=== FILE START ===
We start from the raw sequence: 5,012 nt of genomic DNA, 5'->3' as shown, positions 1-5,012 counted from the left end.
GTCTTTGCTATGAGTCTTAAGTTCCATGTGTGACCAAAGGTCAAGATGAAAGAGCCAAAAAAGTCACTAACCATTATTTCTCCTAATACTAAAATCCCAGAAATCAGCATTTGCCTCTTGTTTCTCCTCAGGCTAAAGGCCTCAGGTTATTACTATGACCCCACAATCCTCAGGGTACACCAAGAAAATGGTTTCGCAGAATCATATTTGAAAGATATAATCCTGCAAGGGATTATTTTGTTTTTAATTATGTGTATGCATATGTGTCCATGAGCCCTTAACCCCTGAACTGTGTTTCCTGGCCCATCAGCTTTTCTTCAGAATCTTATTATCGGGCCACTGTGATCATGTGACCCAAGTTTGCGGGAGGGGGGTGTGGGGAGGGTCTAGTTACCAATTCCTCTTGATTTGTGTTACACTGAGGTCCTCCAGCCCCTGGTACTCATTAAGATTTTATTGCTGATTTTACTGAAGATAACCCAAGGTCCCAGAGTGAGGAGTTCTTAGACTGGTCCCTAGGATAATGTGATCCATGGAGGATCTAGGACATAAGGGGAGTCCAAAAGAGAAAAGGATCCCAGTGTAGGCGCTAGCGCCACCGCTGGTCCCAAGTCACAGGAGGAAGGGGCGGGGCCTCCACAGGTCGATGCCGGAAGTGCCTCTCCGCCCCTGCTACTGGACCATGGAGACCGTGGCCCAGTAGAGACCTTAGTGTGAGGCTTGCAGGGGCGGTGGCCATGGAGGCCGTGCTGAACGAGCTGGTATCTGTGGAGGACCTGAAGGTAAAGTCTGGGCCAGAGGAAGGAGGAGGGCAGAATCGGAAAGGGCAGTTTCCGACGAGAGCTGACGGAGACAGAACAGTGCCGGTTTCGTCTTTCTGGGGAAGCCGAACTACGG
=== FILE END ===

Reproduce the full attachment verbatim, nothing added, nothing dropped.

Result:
We start from the raw sequence: 5,012 nt of genomic DNA, 5'->3' as shown, positions 1-5,012 counted from the left end.
GTCTTTGCTATGAGTCTTAAGTTCCATGTGTGACCAAAGGTCAAGATGAAAGAGCCAAAAAAGTCACTAACCATTATTTCTCCTAATACTAAAATCCCAGAAATCAGCATTTGCCTCTTGTTTCTCCTCAGGCTAAAGGCCTCAGGTTATTACTATGACCCCACAATCCTCAGGGTACACCAAGAAAATGGTTTCGCAGAATCATATTTGAAAGATATAATCCTGCAAGGGATTATTTTGTTTTTAATTATGTGTATGCATATGTGTCCATGAGCCCTTAACCCCTGAACTGTGTTTCCTGGCCCATCAGCTTTTCTTCAGAATCTTATTATCGGGCCACTGTGATCATGTGACCCAAGTTTGCGGGAGGGGGGTGTGGGGAGGGTCTAGTTACCAATTCCTCTTGATTTGTGTTACACTGAGGTCCTCCAGCCCCTGGTACTCATTAAGATTTTATTGCTGATTTTACTGAAGATAACCCAAGGTCCCAGAGTGAGGAGTTCTTAGACTGGTCCCTAGGATAATGTGATCCATGGAGGATCTAGGACATAAGGGGAGTCCAAAAGAGAAAAGGATCCCAGTGTAGGCGCTAGCGCCACCGCTGGTCCCAAGTCACAGGAGGAAGGGGCGGGGCCTCCACAGGTCGATGCCGGAAGTGCCTCTCCGCCCCTGCTACTGGACCATGGAGACCGTGGCCCAGTAGAGACCTTAGTGTGAGGCTTGCAGGGGCGGTGGCCATGGAGGCCGTGCTGAACGAGCTGGTATCTGTGGAGGACCTGAAGGTAAAGTCTGGGCCAGAGGAAGGAGGAGGGCAGAATCGGAAAGGGCAGTTTCCGACGAGAGCTGACGGAGACAGAACAGTGCCGGTTTCGTCTTTCTGGGGAAGCCGAACTACGG